Friday, August 29, 2008


8:36 a.m.

Wow seems inadequate. Woohoo seems completely understated. The only word that truly describes the day is Yayhooiee.

I am thrilled. And humbled. And a bit struck by the sheer way that God works. Only the night before, I was utterly disheartened. After working on a submission for a fellowship from the state Arts and Humanities Council, I received a nice but firm letter informing me that my work had not been chosen as the winner of the grant. I was heart broken. I'm not sure why. I knew there would be hundreds of other submissions and I was aware of how tight the competition would be. Still, I allowed myself to be too hopeful, too dream-filled and too starry-eyed. I was crushed when I tore that envelope open only to find that my work had been deemed not worthy.

It hurts when a door is slammed shut.

But it feels great when God opens another door with a quiet flourish that brings tears to the eyes and a fluttery feeling to the heart. And that's what He did -- the very next morning. I can't believe that it was a coincidence that a wonderful lady who belongs to the ACFW has been posting daily prayers for the past 40 days. Before going to bed the night I received the rejection, I begrudgingly read the day's posts and read her prayer. Even as I muttered and grumbled, the words she had typed touched my heart and gave me hope. I prayed that God would show me EXACTLY where I needed to head if He still wanted me to write.

And He did.

So, I'm once again anxious to go to the mailbox. Once again, it's enjoyable to sit at my new laptop and write. He gave me more than direction. He returned a valuable gift to me ... the gift of hoping, dreaming and reveling in a dream-come-true. And to that sweet woman whom I will never meet in person, but who cares enough to post the most beautiful and moving prayers, thank you.

Wednesday, May 7, 2008

Yippee I Oh ...

I completed my first ever Fellowship application and project today. I bet you'd love to know the exact time, wouldn't you? Wouldn't think of depriving you of that crucial tidbit. At exactly 4:12 I was in the post office getting it tucked safely away. Ahhhh. Wonderful feeling. I sent it overnight so they should receive all six copies of my project by noon tomorrow.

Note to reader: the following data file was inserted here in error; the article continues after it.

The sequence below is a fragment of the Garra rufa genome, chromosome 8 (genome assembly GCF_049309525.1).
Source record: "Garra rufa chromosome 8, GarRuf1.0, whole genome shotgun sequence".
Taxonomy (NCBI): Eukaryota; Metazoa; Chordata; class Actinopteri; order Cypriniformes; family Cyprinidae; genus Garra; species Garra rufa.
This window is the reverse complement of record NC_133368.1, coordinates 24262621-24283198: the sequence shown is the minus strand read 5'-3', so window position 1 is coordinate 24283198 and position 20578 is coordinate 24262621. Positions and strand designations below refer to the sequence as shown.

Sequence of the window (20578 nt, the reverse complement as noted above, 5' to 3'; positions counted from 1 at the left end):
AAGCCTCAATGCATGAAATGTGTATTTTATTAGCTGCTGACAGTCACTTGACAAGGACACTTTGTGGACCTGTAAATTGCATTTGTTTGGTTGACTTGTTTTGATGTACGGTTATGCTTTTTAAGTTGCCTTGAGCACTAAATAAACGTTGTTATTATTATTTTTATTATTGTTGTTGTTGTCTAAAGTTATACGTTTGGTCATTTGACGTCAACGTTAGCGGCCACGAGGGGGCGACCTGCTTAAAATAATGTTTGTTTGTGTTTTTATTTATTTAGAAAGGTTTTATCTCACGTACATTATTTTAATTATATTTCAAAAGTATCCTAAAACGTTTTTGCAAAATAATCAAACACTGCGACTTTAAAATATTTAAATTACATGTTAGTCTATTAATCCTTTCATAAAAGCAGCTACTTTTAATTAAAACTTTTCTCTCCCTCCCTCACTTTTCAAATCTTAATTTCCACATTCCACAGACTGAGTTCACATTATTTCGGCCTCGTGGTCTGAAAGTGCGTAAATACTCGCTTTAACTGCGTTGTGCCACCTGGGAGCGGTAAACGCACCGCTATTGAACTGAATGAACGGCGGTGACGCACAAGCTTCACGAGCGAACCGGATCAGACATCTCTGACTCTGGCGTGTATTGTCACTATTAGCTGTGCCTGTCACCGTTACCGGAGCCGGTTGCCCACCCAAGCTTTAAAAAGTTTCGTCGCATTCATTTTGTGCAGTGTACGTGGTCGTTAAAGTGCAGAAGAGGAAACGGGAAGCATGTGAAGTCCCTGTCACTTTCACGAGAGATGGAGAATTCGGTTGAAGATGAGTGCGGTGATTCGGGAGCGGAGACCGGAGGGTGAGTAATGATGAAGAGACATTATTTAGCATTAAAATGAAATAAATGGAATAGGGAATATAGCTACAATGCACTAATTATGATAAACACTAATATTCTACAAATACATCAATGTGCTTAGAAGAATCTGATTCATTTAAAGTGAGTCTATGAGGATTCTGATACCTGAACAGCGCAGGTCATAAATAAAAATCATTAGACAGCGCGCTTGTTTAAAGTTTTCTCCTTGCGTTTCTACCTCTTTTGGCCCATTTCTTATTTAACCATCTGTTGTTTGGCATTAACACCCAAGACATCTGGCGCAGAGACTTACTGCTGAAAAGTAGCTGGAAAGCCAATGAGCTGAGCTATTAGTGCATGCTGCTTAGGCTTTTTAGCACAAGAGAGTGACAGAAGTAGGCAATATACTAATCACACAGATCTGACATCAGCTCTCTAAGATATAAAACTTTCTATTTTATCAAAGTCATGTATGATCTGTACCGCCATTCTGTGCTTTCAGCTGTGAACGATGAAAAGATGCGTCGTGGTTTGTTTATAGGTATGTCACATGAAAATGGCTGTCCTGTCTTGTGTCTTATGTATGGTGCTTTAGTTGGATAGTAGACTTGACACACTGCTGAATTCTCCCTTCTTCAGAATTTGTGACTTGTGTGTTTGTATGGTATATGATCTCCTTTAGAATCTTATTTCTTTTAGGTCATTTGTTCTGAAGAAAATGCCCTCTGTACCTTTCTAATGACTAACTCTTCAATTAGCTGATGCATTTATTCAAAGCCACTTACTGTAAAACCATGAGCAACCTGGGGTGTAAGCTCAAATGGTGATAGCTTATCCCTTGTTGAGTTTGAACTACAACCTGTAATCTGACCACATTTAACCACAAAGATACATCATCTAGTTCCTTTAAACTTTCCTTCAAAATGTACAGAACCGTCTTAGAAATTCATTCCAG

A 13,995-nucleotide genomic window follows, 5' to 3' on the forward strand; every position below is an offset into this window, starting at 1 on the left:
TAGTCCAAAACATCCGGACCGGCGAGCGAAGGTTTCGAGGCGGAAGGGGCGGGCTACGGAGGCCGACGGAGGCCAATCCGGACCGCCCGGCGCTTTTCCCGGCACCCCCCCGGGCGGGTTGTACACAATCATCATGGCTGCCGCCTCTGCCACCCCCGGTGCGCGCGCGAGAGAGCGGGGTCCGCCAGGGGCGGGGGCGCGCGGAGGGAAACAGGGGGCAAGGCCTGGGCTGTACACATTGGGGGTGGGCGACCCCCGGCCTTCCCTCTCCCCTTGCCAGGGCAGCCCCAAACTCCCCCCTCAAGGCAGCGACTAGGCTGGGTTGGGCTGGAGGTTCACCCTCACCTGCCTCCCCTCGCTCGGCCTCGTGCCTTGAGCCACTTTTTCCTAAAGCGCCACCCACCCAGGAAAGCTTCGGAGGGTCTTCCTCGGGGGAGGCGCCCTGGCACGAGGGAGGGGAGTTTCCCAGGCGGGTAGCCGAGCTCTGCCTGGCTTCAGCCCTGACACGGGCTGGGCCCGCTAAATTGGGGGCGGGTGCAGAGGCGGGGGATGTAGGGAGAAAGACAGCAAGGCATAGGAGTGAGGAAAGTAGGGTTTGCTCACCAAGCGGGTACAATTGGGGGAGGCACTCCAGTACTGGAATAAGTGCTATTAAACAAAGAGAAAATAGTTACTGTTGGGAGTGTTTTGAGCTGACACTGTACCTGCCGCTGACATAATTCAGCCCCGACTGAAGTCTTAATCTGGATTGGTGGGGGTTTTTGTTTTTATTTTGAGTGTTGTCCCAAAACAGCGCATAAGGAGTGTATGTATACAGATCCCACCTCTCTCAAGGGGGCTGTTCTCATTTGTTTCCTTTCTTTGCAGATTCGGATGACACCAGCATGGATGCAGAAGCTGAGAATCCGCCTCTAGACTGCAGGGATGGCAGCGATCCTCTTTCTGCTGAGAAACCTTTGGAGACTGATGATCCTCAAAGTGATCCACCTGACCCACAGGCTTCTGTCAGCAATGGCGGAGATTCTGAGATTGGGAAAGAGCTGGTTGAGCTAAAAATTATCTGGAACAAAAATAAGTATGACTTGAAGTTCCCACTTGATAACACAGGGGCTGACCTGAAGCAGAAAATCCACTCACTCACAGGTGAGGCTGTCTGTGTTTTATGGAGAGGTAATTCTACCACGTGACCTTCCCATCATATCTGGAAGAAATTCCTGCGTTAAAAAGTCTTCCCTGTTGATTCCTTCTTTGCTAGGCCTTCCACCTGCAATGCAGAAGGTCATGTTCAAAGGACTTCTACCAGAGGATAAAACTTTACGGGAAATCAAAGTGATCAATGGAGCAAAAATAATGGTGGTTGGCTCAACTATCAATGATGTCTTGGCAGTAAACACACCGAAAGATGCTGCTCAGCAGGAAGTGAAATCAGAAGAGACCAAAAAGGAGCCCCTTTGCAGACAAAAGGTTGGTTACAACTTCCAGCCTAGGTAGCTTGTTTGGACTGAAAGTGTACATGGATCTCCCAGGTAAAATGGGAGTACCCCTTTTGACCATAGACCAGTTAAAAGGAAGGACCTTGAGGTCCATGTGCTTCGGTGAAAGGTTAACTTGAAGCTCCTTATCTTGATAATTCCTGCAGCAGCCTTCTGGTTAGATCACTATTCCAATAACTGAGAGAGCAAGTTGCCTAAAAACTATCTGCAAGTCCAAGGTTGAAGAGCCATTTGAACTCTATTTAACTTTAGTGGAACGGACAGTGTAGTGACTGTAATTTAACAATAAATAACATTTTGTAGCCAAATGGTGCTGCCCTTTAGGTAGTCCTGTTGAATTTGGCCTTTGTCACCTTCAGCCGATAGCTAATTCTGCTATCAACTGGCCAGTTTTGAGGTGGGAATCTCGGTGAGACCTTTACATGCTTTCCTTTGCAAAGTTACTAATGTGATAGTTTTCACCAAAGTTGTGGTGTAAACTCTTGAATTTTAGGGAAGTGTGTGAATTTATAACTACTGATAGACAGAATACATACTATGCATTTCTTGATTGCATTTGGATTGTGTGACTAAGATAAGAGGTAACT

This seems to be a year of firsts for me. First blog. First blog tour. First Fellowship project. And ya know what? I'm not stopping there. I think for my next first, I'll, oh, I don't know, maybe organize my office! Now, there's a first.

If you don't know about it, there will be a book signing in Hardy, Arkansa on May 10th. Christine Lynxwiler will be present at Words/Afterwords. It's bound to be a wonderful day. She is a jewel.

Make a promise to yourself. Do a "first" before the month ends. It's exhilerating and, um, I think the perfect term is self-satifying. It feels "plum" great to know that you have accomplished something you've always wanted to do, but simply didn't make it a priority.

Have a wonderful day, week, month, year, life. And, remember, when in doubt, don't shout. Grab chocolate instead. ;-}

Friday, April 18, 2008

Introducing ... Denice Stewart

As I mentioned Tuesday, I am participating in my first blog tour. Denice Stewart, a true sweetie, is the author who will be spotlighted this week. Information on Denice as well as her premier book can be found below and in my Tuesday post. Enjoy folks. :-} And ... be sure to click on the video trailer. LOVE IT!

Here's a direct link to Amazon. You'll find Denice's book. Nab a copy now!



Tuesday, April 15, 2008